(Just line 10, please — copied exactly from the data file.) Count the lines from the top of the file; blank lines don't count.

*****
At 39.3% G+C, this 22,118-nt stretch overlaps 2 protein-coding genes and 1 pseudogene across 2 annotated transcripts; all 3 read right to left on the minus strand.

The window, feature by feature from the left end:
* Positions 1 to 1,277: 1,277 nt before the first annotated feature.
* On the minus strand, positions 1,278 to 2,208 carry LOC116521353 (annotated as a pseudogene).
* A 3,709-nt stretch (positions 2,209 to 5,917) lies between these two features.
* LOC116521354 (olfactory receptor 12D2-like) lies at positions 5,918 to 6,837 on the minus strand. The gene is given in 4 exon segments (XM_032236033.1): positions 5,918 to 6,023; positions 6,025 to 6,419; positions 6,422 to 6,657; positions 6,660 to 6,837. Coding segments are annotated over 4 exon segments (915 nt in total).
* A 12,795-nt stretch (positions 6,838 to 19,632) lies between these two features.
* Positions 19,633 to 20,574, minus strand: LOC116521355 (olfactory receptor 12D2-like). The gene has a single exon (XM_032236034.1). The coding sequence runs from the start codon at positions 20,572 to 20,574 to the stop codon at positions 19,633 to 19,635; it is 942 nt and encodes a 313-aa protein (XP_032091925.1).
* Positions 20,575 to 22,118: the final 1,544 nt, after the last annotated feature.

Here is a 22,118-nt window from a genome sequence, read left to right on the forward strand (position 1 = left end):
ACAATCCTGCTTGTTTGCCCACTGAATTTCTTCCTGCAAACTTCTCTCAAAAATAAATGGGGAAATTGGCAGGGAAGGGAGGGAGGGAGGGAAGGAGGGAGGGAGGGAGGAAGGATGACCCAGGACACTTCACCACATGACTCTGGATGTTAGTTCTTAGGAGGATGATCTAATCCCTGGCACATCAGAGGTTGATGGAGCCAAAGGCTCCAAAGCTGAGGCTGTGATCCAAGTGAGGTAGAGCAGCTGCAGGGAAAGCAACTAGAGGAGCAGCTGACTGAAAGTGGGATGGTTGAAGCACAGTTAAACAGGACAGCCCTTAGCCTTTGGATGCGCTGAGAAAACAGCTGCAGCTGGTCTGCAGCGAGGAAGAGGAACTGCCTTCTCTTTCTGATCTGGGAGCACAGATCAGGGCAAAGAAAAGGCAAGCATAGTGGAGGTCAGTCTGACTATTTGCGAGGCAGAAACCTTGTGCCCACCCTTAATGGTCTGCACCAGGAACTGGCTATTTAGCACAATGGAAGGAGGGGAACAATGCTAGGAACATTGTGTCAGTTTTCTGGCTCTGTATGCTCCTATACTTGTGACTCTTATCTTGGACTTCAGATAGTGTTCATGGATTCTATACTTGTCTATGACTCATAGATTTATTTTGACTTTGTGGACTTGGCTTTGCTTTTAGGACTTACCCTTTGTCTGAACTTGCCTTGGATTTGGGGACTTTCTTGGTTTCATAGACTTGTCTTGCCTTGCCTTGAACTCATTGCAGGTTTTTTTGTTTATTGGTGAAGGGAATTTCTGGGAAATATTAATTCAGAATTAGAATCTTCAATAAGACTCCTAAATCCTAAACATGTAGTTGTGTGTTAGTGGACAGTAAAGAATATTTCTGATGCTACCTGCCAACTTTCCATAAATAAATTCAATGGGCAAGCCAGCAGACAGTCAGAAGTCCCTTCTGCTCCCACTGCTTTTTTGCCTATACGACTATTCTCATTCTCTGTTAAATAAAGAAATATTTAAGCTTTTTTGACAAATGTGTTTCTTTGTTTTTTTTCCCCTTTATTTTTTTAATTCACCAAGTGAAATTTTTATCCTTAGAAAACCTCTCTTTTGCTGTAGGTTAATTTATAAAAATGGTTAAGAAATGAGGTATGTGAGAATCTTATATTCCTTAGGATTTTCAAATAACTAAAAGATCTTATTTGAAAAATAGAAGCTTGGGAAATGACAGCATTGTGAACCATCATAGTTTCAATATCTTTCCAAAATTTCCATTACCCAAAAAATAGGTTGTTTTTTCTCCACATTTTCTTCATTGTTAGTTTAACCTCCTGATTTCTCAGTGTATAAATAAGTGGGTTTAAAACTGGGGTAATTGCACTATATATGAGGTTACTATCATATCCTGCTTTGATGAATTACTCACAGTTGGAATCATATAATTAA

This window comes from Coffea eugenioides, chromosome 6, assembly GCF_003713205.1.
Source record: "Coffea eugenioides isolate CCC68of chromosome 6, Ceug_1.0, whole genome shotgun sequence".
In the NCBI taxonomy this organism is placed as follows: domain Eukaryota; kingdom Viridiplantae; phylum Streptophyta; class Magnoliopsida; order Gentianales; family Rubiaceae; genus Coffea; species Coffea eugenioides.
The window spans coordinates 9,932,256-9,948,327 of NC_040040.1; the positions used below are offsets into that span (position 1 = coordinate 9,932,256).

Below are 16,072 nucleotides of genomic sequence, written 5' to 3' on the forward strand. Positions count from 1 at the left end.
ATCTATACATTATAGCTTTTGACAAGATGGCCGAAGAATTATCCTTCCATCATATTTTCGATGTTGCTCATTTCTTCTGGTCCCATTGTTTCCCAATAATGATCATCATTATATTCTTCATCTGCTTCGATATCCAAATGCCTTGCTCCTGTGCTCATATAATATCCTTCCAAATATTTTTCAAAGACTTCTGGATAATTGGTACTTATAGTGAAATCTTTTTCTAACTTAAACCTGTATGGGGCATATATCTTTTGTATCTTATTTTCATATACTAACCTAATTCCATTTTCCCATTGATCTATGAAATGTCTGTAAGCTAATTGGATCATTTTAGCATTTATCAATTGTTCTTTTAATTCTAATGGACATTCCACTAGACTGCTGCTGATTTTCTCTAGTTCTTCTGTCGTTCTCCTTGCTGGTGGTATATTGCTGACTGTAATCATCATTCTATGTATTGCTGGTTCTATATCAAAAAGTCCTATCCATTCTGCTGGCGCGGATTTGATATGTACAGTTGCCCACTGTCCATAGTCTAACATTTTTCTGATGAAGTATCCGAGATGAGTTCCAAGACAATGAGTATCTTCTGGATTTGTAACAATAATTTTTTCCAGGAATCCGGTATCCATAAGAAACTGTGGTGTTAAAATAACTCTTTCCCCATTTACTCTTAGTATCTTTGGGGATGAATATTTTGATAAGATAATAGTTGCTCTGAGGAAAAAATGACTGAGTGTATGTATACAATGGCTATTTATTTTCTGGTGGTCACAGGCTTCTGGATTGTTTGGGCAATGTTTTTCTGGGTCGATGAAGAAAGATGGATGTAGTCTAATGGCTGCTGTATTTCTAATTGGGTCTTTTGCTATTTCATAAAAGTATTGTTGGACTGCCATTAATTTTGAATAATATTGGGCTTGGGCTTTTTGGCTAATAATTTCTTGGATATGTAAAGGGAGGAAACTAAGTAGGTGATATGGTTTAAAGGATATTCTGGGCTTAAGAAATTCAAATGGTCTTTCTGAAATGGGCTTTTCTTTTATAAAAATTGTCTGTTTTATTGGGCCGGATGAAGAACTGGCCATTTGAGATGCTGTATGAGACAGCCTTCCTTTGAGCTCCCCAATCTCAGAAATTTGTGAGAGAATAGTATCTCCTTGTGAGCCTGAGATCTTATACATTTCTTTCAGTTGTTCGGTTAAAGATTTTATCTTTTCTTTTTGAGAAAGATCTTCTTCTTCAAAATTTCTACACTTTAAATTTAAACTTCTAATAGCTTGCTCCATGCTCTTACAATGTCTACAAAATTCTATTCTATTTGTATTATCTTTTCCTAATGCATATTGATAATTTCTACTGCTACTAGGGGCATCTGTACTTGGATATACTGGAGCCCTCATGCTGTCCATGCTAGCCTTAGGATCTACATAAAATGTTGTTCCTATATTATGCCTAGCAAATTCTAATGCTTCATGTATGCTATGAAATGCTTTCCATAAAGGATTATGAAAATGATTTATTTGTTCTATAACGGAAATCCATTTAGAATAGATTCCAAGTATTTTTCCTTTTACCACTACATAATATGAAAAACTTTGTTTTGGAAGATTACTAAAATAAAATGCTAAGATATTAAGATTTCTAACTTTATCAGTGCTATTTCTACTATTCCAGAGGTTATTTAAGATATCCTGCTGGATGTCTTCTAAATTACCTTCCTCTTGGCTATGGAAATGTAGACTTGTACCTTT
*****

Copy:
Here is a 22,118-nt window from a genome sequence, read left to right on the forward strand (position 1 = left end):